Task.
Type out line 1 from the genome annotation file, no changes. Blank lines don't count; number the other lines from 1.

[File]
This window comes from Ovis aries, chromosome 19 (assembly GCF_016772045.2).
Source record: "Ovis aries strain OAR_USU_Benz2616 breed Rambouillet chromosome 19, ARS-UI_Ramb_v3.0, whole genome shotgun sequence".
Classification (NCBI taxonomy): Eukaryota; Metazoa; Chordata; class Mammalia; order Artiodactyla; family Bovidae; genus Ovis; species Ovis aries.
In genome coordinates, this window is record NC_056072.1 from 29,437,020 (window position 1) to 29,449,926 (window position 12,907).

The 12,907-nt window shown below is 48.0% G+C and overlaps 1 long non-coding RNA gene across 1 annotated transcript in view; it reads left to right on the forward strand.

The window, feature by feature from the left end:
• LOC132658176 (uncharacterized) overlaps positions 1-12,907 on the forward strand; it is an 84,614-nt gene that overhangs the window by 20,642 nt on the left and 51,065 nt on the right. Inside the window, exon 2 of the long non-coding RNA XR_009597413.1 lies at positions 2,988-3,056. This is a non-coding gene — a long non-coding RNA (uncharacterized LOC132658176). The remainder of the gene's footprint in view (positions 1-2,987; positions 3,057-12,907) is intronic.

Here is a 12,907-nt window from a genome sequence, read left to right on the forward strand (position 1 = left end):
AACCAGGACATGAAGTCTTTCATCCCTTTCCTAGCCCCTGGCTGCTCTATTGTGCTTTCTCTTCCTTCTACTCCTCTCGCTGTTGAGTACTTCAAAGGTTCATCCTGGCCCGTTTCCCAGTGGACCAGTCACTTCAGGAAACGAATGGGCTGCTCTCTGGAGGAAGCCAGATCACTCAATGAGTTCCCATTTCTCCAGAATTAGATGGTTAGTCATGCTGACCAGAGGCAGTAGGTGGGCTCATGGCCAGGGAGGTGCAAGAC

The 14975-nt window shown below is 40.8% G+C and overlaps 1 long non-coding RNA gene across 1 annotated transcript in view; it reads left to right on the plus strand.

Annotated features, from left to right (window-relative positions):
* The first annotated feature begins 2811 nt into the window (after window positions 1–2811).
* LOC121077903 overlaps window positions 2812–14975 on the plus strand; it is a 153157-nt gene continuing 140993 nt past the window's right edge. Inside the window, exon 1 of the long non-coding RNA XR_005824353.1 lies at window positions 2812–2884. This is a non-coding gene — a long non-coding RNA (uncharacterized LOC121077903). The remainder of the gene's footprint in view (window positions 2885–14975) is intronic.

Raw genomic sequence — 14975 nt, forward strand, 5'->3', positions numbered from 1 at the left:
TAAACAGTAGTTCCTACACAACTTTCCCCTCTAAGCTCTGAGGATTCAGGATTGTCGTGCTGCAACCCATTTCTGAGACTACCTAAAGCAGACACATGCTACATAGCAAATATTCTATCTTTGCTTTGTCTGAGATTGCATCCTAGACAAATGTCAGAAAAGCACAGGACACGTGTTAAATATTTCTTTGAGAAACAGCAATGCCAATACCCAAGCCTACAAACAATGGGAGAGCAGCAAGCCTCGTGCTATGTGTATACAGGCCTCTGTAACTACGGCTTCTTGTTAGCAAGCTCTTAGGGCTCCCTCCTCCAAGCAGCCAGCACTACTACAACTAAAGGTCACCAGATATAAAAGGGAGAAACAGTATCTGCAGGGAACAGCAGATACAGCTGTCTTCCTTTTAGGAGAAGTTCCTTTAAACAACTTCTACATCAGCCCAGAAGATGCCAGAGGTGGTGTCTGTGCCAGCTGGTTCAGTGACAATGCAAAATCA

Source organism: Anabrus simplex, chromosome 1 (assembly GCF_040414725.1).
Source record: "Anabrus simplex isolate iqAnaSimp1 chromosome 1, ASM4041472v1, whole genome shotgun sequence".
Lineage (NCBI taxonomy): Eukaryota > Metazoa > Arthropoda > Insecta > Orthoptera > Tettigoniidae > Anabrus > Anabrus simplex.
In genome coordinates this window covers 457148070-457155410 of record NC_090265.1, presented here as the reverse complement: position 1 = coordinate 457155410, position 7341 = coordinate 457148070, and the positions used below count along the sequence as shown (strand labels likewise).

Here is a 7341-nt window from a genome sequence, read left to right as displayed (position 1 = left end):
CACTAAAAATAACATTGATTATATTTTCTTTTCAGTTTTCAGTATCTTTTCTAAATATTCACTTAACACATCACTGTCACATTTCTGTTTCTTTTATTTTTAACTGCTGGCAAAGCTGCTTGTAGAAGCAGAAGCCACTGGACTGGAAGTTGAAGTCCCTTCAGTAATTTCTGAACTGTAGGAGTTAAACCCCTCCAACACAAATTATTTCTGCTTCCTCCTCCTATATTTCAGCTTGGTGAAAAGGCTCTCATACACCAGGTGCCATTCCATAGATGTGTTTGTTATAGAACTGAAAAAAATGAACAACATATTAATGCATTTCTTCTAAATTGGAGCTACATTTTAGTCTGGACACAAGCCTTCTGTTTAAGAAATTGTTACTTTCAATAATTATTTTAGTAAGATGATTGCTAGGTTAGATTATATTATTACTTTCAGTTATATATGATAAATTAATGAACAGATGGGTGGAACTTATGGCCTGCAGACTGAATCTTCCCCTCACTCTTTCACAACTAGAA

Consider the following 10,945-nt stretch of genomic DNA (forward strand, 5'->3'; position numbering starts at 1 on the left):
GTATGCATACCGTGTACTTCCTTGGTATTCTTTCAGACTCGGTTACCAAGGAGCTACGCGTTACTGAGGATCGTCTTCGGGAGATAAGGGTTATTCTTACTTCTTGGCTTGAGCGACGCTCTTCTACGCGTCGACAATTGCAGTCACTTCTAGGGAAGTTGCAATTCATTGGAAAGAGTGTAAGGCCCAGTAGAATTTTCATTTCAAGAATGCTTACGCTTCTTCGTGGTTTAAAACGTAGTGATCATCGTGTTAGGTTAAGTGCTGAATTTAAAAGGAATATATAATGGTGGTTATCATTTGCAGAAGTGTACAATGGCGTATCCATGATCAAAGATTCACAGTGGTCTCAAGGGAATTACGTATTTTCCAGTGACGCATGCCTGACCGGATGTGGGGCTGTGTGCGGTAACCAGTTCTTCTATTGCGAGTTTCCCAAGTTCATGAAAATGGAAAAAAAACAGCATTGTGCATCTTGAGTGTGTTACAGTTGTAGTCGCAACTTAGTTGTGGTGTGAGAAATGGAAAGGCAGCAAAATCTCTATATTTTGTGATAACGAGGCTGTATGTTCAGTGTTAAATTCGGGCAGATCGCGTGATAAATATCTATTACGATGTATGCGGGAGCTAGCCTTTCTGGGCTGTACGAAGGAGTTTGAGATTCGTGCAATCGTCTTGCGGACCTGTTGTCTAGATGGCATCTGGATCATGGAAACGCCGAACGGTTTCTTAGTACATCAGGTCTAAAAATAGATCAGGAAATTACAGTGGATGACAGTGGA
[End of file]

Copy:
This window comes from Ovis aries, chromosome 19 (assembly GCF_016772045.2).